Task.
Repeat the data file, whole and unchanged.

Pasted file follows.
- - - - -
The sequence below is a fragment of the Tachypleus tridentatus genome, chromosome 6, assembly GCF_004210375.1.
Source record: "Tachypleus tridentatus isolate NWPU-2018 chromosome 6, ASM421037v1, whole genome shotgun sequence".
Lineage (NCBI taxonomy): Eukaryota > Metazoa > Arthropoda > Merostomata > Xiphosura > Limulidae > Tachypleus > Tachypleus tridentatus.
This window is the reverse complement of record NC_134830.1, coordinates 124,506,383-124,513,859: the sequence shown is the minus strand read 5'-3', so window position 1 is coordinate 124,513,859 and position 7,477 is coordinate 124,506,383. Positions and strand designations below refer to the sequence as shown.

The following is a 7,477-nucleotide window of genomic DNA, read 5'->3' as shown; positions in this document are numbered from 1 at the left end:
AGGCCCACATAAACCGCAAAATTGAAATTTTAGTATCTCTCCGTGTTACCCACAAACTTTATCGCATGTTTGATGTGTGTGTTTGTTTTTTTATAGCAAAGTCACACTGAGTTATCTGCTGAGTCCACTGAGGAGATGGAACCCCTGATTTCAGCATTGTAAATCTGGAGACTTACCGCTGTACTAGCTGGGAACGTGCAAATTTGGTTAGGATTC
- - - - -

The sequence below is a fragment of the Tachypleus tridentatus genome, chromosome 6, assembly GCF_004210375.1.
Source record: "Tachypleus tridentatus isolate NWPU-2018 chromosome 6, ASM421037v1, whole genome shotgun sequence".
Lineage (NCBI taxonomy): Eukaryota > Metazoa > Arthropoda > Merostomata > Xiphosura > Limulidae > Tachypleus > Tachypleus tridentatus.
This window is the reverse complement of record NC_134830.1, coordinates 124,506,383-124,513,859: the sequence shown is the minus strand read 5'-3', so window position 1 is coordinate 124,513,859 and position 7,477 is coordinate 124,506,383. Positions and strand designations below refer to the sequence as shown.

The following is a 7,477-nucleotide window of genomic DNA, read 5'->3' as shown; positions in this document are numbered from 1 at the left end:
AGGCCCACATAAACCGCAAAATTGAAATTTTAGTATCTCTCCGTGTTACCCACAAACTTTATCGCATGTTTGATGTGTGTGTTTGTTTTTTTATAGCAAAGTCACACTGAGTTATCTGCTGAGTCCACTGAGGAGATGGAACCCCTGATTTCAGCATTGTAAATCTGGAGACTTACCGCTGTACTAGCTGGGAACGTGCAAATTTGGTTAGGATTC